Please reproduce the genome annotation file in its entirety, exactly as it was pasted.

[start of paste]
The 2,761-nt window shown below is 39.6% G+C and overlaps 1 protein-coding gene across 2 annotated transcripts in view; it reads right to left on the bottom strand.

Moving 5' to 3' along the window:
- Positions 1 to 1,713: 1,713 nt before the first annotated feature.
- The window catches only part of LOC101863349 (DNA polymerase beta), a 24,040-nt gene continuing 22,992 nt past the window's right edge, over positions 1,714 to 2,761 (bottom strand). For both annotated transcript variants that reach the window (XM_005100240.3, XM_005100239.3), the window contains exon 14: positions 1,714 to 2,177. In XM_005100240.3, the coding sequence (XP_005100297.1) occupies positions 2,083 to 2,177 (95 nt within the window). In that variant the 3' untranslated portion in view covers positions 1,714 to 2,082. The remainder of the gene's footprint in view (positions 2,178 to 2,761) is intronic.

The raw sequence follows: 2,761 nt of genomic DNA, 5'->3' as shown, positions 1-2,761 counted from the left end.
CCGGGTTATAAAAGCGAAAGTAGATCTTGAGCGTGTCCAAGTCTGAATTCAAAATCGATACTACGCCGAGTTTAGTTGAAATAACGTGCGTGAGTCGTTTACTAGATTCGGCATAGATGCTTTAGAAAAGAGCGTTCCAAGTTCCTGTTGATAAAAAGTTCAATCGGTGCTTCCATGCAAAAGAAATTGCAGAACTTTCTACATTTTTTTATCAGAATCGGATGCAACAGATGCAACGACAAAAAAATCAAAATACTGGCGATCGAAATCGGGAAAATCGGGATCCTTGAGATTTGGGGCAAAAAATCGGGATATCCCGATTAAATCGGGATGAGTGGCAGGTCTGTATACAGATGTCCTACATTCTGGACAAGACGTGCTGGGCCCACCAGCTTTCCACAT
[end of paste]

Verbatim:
The 2,761-nt window shown below is 39.6% G+C and overlaps 1 protein-coding gene across 2 annotated transcripts in view; it reads right to left on the bottom strand.

Moving 5' to 3' along the window:
- Positions 1 to 1,713: 1,713 nt before the first annotated feature.
- The window catches only part of LOC101863349 (DNA polymerase beta), a 24,040-nt gene continuing 22,992 nt past the window's right edge, over positions 1,714 to 2,761 (bottom strand). For both annotated transcript variants that reach the window (XM_005100240.3, XM_005100239.3), the window contains exon 14: positions 1,714 to 2,177. In XM_005100240.3, the coding sequence (XP_005100297.1) occupies positions 2,083 to 2,177 (95 nt within the window). In that variant the 3' untranslated portion in view covers positions 1,714 to 2,082. The remainder of the gene's footprint in view (positions 2,178 to 2,761) is intronic.

The raw sequence follows: 2,761 nt of genomic DNA, 5'->3' as shown, positions 1-2,761 counted from the left end.
CCGGGTTATAAAAGCGAAAGTAGATCTTGAGCGTGTCCAAGTCTGAATTCAAAATCGATACTACGCCGAGTTTAGTTGAAATAACGTGCGTGAGTCGTTTACTAGATTCGGCATAGATGCTTTAGAAAAGAGCGTTCCAAGTTCCTGTTGATAAAAAGTTCAATCGGTGCTTCCATGCAAAAGAAATTGCAGAACTTTCTACATTTTTTTATCAGAATCGGATGCAACAGATGCAACGACAAAAAAATCAAAATACTGGCGATCGAAATCGGGAAAATCGGGATCCTTGAGATTTGGGGCAAAAAATCGGGATATCCCGATTAAATCGGGATGAGTGGCAGGTCTGTATACAGATGTCCTACATTCTGGACAAGACGTGCTGGGCCCACCAGCTTTCCACAT